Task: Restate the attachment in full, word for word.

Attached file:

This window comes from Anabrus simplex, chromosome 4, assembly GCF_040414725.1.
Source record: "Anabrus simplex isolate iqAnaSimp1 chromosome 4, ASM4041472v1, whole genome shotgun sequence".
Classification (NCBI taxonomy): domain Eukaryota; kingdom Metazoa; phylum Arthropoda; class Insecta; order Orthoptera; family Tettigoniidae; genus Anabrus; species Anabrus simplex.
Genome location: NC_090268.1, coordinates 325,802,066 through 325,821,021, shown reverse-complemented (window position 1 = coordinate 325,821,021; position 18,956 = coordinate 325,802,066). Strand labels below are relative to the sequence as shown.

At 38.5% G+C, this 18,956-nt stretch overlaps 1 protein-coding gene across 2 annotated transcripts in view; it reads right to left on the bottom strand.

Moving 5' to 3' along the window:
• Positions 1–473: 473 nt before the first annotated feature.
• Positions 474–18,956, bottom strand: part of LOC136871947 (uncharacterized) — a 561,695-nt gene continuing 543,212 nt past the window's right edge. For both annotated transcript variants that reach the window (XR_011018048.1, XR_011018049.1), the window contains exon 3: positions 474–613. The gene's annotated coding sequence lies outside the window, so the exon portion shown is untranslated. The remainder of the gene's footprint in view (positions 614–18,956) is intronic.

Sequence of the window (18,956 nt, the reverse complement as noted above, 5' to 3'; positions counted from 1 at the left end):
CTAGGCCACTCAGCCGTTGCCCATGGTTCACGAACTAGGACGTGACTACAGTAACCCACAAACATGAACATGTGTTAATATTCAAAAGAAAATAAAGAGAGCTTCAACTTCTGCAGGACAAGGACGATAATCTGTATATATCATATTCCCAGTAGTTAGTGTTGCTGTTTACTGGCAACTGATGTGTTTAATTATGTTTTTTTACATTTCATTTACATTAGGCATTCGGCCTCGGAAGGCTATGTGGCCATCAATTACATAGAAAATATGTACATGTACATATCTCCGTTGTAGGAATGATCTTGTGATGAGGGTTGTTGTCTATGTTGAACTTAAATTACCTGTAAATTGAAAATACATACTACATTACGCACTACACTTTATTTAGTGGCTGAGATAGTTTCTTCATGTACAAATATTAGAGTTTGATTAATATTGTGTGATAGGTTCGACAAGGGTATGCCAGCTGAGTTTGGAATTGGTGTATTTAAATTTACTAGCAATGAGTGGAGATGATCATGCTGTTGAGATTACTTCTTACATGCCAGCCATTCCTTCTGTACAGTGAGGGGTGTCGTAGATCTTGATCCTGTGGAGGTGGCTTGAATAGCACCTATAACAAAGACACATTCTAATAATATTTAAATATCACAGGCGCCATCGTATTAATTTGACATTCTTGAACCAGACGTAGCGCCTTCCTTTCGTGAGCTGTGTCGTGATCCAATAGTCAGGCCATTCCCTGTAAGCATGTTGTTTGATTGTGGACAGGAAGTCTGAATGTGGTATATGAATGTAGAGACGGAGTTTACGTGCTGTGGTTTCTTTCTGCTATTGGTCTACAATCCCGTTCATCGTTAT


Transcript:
This window comes from Anabrus simplex, chromosome 4, assembly GCF_040414725.1.
Source record: "Anabrus simplex isolate iqAnaSimp1 chromosome 4, ASM4041472v1, whole genome shotgun sequence".
Classification (NCBI taxonomy): domain Eukaryota; kingdom Metazoa; phylum Arthropoda; class Insecta; order Orthoptera; family Tettigoniidae; genus Anabrus; species Anabrus simplex.
Genome location: NC_090268.1, coordinates 325,802,066 through 325,821,021, shown reverse-complemented (window position 1 = coordinate 325,821,021; position 18,956 = coordinate 325,802,066). Strand labels below are relative to the sequence as shown.

At 38.5% G+C, this 18,956-nt stretch overlaps 1 protein-coding gene across 2 annotated transcripts in view; it reads right to left on the bottom strand.

Moving 5' to 3' along the window:
• Positions 1–473: 473 nt before the first annotated feature.
• Positions 474–18,956, bottom strand: part of LOC136871947 (uncharacterized) — a 561,695-nt gene continuing 543,212 nt past the window's right edge. For both annotated transcript variants that reach the window (XR_011018048.1, XR_011018049.1), the window contains exon 3: positions 474–613. The gene's annotated coding sequence lies outside the window, so the exon portion shown is untranslated. The remainder of the gene's footprint in view (positions 614–18,956) is intronic.

Sequence of the window (18,956 nt, the reverse complement as noted above, 5' to 3'; positions counted from 1 at the left end):
CTAGGCCACTCAGCCGTTGCCCATGGTTCACGAACTAGGACGTGACTACAGTAACCCACAAACATGAACATGTGTTAATATTCAAAAGAAAATAAAGAGAGCTTCAACTTCTGCAGGACAAGGACGATAATCTGTATATATCATATTCCCAGTAGTTAGTGTTGCTGTTTACTGGCAACTGATGTGTTTAATTATGTTTTTTTACATTTCATTTACATTAGGCATTCGGCCTCGGAAGGCTATGTGGCCATCAATTACATAGAAAATATGTACATGTACATATCTCCGTTGTAGGAATGATCTTGTGATGAGGGTTGTTGTCTATGTTGAACTTAAATTACCTGTAAATTGAAAATACATACTACATTACGCACTACACTTTATTTAGTGGCTGAGATAGTTTCTTCATGTACAAATATTAGAGTTTGATTAATATTGTGTGATAGGTTCGACAAGGGTATGCCAGCTGAGTTTGGAATTGGTGTATTTAAATTTACTAGCAATGAGTGGAGATGATCATGCTGTTGAGATTACTTCTTACATGCCAGCCATTCCTTCTGTACAGTGAGGGGTGTCGTAGATCTTGATCCTGTGGAGGTGGCTTGAATAGCACCTATAACAAAGACACATTCTAATAATATTTAAATATCACAGGCGCCATCGTATTAATTTGACATTCTTGAACCAGACGTAGCGCCTTCCTTTCGTGAGCTGTGTCGTGATCCAATAGTCAGGCCATTCCCTGTAAGCATGTTGTTTGATTGTGGACAGGAAGTCTGAATGTGGTATATGAATGTAGAGACGGAGTTTACGTGCTGTGGTTTCTTTCTGCTATTGGTCTACAATCCCGTTCATCGTTAT